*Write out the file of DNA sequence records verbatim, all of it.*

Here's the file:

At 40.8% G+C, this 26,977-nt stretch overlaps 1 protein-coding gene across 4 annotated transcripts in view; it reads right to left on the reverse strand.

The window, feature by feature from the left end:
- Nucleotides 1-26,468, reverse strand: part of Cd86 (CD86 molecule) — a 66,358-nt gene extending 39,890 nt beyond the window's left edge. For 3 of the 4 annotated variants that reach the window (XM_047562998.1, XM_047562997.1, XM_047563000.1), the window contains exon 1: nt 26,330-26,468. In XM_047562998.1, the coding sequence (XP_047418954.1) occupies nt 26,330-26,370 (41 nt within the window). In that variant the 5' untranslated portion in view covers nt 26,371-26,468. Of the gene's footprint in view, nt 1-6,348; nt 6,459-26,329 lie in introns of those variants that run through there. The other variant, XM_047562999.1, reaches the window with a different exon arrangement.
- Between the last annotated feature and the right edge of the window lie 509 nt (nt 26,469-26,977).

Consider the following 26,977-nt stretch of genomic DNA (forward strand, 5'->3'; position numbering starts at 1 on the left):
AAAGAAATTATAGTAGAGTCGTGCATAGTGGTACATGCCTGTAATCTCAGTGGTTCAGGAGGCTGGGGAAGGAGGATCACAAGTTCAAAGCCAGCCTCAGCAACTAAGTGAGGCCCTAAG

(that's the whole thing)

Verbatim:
At 40.8% G+C, this 26,977-nt stretch overlaps 1 protein-coding gene across 4 annotated transcripts in view; it reads right to left on the reverse strand.

The window, feature by feature from the left end:
- Nucleotides 1-26,468, reverse strand: part of Cd86 (CD86 molecule) — a 66,358-nt gene extending 39,890 nt beyond the window's left edge. For 3 of the 4 annotated variants that reach the window (XM_047562998.1, XM_047562997.1, XM_047563000.1), the window contains exon 1: nt 26,330-26,468. In XM_047562998.1, the coding sequence (XP_047418954.1) occupies nt 26,330-26,370 (41 nt within the window). In that variant the 5' untranslated portion in view covers nt 26,371-26,468. Of the gene's footprint in view, nt 1-6,348; nt 6,459-26,329 lie in introns of those variants that run through there. The other variant, XM_047562999.1, reaches the window with a different exon arrangement.
- Between the last annotated feature and the right edge of the window lie 509 nt (nt 26,469-26,977).

Consider the following 26,977-nt stretch of genomic DNA (forward strand, 5'->3'; position numbering starts at 1 on the left):
AAAGAAATTATAGTAGAGTCGTGCATAGTGGTACATGCCTGTAATCTCAGTGGTTCAGGAGGCTGGGGAAGGAGGATCACAAGTTCAAAGCCAGCCTCAGCAACTAAGTGAGGCCCTAAG